Spy artifacts get new home
selves on an operation gone awry.
A printing plate was used by Nazi intelligence officers to print bogus British currency during the war. They rounded up about 100 people, including master Jewish forgers, in concentration camps and told them if they could produce undetectable British notes, they wouldn’t be killed.
After being released, the forgers dumped the weighty crates of fake currency, printing plates and presses into a lake in the Austrian Alps as they fled to allied lines.
A nearby innkeeper discovered the bills floating on the surface of the lake in 1952. But it took a mini submarine in the early 1990s to recover the printing plates. Melton got the items from someone involved in the recovery operation.
Melton’s biggest coup — the item he looked for the longest — is the ice axe that was used to kill Trotsky at his compound outside Mexico City in 1940. The assassin was Ramon Mercader, a communist and suspected agent of Soviet leaderJosephStalinwhowasjailed for years in Mexico.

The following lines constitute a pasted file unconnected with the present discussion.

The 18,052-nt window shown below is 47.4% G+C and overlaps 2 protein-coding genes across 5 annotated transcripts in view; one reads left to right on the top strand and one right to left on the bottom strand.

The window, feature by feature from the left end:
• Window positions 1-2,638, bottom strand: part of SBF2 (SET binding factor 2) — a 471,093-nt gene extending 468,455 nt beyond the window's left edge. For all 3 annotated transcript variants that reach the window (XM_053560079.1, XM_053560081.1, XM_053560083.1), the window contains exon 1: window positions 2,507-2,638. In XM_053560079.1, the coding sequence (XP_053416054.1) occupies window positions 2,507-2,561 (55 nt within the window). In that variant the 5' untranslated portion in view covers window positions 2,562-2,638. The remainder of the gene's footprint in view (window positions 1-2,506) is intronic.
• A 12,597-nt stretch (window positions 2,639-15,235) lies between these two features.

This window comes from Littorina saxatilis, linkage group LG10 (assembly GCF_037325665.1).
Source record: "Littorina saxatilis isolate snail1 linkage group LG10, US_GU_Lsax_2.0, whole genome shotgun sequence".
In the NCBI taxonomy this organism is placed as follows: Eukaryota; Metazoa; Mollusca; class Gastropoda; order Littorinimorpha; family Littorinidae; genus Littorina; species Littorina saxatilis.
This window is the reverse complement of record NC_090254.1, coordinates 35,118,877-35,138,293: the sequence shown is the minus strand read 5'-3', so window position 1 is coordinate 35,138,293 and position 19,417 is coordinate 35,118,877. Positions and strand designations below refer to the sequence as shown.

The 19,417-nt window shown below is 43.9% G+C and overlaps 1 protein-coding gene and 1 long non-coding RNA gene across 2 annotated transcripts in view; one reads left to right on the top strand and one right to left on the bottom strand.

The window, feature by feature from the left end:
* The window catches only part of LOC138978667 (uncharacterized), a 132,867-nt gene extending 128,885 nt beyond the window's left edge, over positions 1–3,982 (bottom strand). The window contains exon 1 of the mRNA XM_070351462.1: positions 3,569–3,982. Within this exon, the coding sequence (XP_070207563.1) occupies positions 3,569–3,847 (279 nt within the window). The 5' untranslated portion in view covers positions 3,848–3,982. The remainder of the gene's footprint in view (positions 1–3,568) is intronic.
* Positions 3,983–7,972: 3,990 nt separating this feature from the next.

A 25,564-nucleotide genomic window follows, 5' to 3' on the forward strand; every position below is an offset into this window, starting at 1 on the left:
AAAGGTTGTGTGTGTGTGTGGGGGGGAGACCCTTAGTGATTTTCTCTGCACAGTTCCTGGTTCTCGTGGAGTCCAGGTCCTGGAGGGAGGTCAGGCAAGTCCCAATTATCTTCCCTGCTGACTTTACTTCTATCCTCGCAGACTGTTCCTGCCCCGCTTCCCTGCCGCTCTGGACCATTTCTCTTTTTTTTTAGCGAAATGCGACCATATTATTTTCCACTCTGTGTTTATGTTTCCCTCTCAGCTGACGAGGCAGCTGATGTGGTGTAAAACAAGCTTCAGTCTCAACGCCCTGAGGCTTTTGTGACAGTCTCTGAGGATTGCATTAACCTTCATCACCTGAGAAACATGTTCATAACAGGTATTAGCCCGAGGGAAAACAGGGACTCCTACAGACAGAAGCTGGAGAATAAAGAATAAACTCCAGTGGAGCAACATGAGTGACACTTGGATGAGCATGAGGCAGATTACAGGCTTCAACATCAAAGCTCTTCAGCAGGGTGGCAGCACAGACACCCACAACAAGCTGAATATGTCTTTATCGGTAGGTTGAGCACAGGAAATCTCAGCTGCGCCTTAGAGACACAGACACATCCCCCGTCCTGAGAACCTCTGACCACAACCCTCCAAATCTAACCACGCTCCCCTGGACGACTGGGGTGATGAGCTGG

A man who operated a teaching museum within the Mexican police checked out the axe from a police property room in the 1940s. He then got it in the 1960s as a retirement present.
“He gave it to his daughter and it had been under her bed until 2008,” Melton said. “She pulled it out. I made three trips to Mexico City and we were able to prove that it was the right axe.”
H. Keith Melton holds an Enigma Machine with four rotors and Japanese characters that was to be used in the Second World War to encode messages between Nazi Germany and Japan. The machine is one of the many items that he is donating to the International Spy Museum from his collection of spy objects.